In her yoga therapy practice, Jennifer Womer Kreatsoulas ’99 teaches people who struggle with poor body images how to create positive relationships with their bodies. Hand to Heart Breathing is a meditation she uses to help others develop self-awareness and encourage healing.
She says it is a simple but powerful method to take a purposeful pause and connect to your body in a gentle, compassionate way:
To begin, simply find a comfortable position. It can be seated, lying down, or standing. Take a scan through your being; notice where you’re holding some tension. We all hold tension—you don’t need to judge the tension; it happens. Just notice it and meet yourself where you are with it.
Then do your best to bring some ease into your body, dropping your shoulders, relaxing your hands, softening around your jaw and your eyes. Tune inward and just notice your breath. Notice how you’re breathing in this moment. You don’t need to do anything special with your breathing. This is just an opportunity to notice and connect with it.
Then bring one or both hands to your heart. Rest your hand really gently on your heart. I love to think about this connection of hands on our heart as an act of compassion toward ourselves.
And then notice yourself breathing into your hands. It might be a very subtle sensation. It might not even be a sensation; maybe it’s more of an image for you. Either way, notice this connection of breathing into your hand, holding yourself in this kind and gentle way. Take a breath in and a breath out. A gentle breath in, a gentle breath out. Continue to breathe at that rhythm, perhaps noticing a softening in your chest as you hold yourself in this very kind and gentle way.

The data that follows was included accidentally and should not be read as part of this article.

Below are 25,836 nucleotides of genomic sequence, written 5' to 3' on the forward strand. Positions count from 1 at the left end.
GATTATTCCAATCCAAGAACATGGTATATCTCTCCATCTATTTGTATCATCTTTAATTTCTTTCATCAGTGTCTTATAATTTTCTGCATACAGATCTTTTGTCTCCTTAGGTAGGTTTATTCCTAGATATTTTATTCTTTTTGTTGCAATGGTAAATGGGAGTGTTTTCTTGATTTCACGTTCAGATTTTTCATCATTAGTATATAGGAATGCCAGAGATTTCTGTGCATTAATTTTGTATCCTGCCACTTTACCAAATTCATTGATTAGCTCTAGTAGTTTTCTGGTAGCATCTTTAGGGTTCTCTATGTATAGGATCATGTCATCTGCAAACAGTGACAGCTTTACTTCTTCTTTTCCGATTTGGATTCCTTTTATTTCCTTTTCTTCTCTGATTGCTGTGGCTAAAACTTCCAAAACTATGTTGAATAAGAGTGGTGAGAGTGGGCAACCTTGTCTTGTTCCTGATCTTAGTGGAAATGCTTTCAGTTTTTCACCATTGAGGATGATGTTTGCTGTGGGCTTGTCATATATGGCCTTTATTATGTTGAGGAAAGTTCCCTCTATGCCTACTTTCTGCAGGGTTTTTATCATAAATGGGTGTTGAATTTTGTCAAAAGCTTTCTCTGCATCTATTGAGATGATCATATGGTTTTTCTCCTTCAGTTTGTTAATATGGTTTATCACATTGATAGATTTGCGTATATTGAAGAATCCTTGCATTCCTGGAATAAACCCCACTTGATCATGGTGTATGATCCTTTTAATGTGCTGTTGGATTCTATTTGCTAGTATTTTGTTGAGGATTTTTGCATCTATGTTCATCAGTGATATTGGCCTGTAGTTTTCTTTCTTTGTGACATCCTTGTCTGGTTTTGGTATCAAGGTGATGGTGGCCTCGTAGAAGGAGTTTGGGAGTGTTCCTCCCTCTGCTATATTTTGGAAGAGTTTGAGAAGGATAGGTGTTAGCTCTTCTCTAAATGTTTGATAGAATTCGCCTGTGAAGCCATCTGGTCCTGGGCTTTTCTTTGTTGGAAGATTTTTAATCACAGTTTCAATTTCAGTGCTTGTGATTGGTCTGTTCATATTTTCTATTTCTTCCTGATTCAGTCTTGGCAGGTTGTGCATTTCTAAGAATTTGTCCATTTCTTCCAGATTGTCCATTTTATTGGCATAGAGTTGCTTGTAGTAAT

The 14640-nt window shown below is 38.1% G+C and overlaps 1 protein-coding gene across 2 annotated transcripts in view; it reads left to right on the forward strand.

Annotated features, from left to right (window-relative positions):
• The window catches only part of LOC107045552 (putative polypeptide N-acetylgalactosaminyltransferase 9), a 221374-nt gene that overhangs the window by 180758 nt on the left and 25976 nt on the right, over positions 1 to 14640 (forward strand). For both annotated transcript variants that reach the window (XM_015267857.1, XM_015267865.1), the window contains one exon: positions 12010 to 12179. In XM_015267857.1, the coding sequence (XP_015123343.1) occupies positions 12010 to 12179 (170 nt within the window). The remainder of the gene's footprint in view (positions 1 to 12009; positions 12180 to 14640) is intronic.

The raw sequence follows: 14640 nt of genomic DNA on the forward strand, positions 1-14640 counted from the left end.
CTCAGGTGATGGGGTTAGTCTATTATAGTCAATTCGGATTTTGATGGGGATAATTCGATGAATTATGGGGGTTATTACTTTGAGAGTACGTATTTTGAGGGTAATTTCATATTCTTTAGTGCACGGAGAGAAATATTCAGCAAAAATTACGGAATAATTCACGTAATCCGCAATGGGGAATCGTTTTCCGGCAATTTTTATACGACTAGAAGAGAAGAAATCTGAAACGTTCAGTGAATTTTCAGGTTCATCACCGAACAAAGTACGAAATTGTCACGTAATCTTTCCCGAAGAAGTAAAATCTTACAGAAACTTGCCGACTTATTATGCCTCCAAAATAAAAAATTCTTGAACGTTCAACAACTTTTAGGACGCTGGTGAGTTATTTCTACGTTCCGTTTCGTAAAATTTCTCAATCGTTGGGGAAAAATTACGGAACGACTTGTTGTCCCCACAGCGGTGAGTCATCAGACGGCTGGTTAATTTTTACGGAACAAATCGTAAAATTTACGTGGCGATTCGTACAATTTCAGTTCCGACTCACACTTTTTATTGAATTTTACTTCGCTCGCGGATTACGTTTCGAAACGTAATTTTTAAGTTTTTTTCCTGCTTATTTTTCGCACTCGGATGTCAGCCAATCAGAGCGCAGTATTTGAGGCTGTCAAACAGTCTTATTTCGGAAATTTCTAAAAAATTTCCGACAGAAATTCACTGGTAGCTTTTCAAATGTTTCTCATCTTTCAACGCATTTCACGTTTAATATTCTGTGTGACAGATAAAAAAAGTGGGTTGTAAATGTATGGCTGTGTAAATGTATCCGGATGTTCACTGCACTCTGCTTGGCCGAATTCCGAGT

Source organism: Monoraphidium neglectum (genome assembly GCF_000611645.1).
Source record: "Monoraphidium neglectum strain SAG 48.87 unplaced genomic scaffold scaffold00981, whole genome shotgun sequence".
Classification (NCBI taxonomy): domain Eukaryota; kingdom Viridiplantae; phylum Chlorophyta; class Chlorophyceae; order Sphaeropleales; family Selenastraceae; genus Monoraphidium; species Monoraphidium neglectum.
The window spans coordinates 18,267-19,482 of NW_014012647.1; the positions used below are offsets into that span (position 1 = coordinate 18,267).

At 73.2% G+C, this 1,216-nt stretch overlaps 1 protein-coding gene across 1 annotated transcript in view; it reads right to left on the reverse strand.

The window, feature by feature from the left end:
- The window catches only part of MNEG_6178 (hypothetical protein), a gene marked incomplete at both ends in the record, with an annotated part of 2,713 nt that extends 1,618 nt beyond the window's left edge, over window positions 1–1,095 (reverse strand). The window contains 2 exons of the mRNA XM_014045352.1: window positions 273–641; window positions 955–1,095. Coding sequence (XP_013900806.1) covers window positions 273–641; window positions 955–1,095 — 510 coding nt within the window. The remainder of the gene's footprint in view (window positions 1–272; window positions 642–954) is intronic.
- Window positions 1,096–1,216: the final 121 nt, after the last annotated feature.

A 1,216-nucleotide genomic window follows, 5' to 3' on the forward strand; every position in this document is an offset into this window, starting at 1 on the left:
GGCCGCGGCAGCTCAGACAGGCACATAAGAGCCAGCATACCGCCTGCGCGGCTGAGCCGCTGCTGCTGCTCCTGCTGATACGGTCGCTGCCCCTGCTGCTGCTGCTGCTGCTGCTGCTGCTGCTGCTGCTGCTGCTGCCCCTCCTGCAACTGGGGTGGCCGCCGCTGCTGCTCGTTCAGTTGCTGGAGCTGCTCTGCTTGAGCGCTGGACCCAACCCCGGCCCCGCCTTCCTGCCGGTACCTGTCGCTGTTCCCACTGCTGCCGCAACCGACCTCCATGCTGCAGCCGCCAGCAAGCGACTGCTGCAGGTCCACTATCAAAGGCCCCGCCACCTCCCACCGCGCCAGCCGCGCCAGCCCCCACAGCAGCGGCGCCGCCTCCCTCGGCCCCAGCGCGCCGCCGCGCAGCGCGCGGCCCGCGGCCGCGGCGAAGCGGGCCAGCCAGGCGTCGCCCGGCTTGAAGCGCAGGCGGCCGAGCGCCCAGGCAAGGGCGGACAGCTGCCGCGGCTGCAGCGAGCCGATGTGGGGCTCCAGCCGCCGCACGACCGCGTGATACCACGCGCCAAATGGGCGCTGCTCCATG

Practicing this sort of connection is so powerful for our healing because we’re so trained in the eating disorder to turn away from our bodies. And this very simple action of placing your hand on your heart is a true paradigm shift because we’re turning toward our bodies to create calming, to create grounding, to create connection and healing, to create a purposeful pause. You might even sense yourself feeling a little calmer after doing this for a few moments, helping with anxiety. So many benefits from just simply pausing and breathing in this way. Hand to heart, connected. Take a breath in. Breath out.
Sometimes emotions can bubble up with this meditation, and if you find yourself doing that, it’s OK. Probably there is a part of you if those emotions are coming that just feels like a welcoming or a coming home to oneself, and that is really beautiful. If that’s not what you’re feeling today, that’s OK too. There’s no right way to feel when we do meditation. Observing and noticing, meeting ourselves where we are, that’s where the power is.
Take a few more moments to breathe into your hand. Be connected to your body in this kind way. And if you’re feeling like you really like this, know that this is something you can do for yourself at any point during the day. You can place your hand on your heart, take a few breaths, use it as a way to calm and ground and connect. You’re welcome to stay here and breathe for as long as you like.
To come out of the meditation, simply remove your hand from your chest. Your eyes are closed; soften them open. Bring a simple smile to your face, acknowledging the time that you spent with yourself in this kind and healing way. I wish you a beautiful day.